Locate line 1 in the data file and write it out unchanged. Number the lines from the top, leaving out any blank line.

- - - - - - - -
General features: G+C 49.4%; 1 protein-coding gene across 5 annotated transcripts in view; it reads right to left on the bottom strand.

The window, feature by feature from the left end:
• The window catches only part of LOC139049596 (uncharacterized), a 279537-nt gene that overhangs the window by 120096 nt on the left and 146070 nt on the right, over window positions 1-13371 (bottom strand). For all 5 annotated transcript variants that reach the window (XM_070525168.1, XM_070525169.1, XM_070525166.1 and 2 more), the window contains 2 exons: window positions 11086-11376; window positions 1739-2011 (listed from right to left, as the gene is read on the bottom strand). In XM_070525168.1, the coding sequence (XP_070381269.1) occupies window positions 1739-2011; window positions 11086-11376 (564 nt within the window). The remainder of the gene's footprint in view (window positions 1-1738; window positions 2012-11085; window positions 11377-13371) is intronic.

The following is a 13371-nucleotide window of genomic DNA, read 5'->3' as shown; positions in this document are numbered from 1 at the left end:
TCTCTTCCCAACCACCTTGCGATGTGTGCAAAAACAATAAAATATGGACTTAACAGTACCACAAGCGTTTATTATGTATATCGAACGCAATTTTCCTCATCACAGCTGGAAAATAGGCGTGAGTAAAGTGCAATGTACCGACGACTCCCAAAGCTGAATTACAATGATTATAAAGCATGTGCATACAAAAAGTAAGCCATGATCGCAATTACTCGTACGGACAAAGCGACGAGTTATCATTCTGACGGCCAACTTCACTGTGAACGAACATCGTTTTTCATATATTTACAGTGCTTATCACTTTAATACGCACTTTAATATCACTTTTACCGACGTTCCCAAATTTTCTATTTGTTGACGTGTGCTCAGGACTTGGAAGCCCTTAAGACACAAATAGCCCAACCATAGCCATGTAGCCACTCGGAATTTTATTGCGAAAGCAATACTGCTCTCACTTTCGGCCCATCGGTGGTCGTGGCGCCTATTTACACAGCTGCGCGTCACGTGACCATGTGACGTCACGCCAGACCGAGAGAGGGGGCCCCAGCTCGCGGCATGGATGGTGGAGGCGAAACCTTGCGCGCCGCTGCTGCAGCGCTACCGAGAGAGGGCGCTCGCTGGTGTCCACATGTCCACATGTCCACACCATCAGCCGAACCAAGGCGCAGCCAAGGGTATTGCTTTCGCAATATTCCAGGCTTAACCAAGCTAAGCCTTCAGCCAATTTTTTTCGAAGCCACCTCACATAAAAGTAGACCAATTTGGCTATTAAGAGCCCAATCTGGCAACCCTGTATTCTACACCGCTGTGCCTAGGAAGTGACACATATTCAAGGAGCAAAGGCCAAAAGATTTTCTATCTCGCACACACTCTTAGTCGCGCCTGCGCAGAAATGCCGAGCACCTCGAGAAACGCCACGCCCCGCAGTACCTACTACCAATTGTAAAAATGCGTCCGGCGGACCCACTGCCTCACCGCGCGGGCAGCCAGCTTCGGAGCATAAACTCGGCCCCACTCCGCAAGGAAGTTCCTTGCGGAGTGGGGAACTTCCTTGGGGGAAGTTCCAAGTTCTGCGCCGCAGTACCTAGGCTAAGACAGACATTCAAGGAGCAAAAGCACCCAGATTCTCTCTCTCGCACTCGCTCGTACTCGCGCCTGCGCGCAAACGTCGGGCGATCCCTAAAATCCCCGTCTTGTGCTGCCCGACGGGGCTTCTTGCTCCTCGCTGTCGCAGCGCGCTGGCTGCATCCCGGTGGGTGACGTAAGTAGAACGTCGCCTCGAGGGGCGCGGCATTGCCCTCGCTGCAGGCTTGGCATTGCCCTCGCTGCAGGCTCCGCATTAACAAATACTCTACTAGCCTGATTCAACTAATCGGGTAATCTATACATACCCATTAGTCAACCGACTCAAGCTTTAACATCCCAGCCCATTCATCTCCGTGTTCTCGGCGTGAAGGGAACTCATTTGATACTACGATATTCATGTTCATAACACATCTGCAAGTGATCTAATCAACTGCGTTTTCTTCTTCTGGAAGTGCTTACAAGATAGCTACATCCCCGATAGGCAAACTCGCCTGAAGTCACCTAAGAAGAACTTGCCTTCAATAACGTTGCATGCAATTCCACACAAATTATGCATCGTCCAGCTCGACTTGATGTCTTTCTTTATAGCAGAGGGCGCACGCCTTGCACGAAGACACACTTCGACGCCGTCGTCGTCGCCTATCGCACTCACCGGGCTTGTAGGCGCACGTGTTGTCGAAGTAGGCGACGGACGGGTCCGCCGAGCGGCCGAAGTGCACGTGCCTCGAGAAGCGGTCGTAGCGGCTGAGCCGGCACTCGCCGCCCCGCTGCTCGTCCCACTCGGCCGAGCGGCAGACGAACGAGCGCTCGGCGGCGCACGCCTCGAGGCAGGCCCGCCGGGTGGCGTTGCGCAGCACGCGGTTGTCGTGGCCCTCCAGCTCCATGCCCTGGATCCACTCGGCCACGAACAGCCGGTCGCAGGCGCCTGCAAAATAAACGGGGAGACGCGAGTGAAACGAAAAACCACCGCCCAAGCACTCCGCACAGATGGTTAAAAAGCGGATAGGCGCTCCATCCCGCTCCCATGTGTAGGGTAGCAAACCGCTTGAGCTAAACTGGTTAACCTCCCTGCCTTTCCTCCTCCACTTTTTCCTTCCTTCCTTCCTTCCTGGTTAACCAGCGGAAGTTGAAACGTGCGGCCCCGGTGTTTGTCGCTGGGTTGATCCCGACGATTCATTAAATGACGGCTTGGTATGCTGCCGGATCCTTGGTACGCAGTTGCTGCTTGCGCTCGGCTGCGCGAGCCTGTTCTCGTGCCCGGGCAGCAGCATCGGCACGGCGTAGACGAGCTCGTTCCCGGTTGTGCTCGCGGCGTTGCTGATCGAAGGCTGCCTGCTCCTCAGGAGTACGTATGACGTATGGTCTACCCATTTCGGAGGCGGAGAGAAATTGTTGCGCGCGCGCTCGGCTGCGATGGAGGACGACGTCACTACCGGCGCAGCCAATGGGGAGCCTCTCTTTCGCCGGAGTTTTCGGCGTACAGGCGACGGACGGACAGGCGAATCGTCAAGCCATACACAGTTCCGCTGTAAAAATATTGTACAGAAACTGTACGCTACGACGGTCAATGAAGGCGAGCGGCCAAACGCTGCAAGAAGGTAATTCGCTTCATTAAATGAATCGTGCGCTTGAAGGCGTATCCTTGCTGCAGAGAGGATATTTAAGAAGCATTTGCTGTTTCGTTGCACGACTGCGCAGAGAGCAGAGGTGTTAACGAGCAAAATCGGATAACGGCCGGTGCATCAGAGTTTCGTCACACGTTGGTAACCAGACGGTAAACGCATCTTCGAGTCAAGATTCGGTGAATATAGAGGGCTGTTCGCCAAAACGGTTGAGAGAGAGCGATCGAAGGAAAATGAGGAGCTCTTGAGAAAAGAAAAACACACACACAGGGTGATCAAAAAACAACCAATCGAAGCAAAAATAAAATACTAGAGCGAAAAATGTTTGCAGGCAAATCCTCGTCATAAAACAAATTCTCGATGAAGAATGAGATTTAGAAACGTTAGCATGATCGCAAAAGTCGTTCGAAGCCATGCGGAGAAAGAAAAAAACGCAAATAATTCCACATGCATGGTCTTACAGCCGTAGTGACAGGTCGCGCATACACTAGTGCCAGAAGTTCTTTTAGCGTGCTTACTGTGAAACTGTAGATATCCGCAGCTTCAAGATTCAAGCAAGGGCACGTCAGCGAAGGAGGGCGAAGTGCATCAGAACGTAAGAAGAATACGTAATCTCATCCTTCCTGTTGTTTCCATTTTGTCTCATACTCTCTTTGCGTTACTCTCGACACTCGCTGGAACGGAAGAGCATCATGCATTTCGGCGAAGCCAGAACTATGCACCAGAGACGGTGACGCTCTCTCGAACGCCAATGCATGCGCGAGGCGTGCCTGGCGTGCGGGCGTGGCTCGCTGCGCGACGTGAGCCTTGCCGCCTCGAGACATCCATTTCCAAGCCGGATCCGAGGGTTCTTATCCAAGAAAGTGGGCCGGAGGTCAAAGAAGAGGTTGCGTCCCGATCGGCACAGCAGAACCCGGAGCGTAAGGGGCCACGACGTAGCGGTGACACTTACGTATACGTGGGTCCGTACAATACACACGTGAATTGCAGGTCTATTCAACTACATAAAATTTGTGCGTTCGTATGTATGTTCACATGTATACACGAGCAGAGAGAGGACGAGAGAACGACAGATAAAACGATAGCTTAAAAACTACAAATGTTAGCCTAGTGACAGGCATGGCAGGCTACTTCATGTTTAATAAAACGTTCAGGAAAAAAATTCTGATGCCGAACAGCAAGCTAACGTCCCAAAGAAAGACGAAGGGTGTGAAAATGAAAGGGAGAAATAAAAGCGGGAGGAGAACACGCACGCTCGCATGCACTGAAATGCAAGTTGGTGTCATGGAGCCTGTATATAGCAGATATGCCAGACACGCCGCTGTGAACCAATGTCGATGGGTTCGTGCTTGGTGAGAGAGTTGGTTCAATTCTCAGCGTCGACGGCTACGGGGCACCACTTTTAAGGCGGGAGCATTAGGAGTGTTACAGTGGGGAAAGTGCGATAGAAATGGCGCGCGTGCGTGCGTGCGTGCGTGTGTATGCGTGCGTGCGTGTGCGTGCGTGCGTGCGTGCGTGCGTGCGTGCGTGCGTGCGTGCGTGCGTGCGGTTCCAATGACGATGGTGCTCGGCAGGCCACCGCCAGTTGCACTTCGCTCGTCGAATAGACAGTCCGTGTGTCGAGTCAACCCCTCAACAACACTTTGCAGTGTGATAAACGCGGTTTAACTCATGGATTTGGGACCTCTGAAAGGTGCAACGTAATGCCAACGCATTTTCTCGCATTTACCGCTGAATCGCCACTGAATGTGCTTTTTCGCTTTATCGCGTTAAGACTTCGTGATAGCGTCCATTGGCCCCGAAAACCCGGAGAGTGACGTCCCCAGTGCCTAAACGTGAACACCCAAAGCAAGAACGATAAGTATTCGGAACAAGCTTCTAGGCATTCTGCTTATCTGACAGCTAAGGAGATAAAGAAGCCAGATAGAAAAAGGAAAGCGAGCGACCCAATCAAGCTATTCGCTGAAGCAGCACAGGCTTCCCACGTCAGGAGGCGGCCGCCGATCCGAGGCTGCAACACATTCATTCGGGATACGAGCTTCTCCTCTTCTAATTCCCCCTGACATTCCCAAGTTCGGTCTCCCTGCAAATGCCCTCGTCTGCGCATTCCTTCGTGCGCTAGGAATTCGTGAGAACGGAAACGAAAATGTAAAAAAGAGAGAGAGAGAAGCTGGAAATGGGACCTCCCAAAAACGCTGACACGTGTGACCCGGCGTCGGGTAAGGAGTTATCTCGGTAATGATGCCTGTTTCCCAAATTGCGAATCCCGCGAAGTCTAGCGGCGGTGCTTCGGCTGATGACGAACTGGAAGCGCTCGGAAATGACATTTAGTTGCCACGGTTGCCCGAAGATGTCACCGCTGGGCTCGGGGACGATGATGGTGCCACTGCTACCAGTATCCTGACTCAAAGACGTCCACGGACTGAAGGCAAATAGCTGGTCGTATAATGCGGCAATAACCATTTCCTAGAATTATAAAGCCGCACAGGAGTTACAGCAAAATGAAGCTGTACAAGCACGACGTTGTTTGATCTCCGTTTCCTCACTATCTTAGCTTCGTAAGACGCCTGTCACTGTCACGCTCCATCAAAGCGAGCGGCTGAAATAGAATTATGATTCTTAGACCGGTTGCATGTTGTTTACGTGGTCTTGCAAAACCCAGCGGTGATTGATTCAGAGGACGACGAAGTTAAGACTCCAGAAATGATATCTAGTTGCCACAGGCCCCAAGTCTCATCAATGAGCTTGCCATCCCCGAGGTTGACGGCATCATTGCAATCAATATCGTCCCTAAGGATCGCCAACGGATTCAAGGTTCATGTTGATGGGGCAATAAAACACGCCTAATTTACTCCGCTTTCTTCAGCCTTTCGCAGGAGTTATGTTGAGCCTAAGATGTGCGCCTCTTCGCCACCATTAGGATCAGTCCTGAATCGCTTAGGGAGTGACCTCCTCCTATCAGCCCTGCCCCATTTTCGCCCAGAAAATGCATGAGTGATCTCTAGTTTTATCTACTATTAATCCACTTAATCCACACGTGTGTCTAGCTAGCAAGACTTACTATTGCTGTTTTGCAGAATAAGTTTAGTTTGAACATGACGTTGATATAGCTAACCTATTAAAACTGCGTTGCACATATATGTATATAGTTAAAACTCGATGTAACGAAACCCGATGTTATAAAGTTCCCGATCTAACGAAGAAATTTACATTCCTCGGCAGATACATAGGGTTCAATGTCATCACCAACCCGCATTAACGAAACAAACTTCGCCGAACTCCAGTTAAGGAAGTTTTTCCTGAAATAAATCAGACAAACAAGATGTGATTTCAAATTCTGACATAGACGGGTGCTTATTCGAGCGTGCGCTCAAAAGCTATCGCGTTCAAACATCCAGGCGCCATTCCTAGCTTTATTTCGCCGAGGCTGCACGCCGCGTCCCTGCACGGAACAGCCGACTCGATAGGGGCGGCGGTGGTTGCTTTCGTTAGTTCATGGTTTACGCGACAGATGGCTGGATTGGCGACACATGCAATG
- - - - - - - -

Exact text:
General features: G+C 49.4%; 1 protein-coding gene across 5 annotated transcripts in view; it reads right to left on the bottom strand.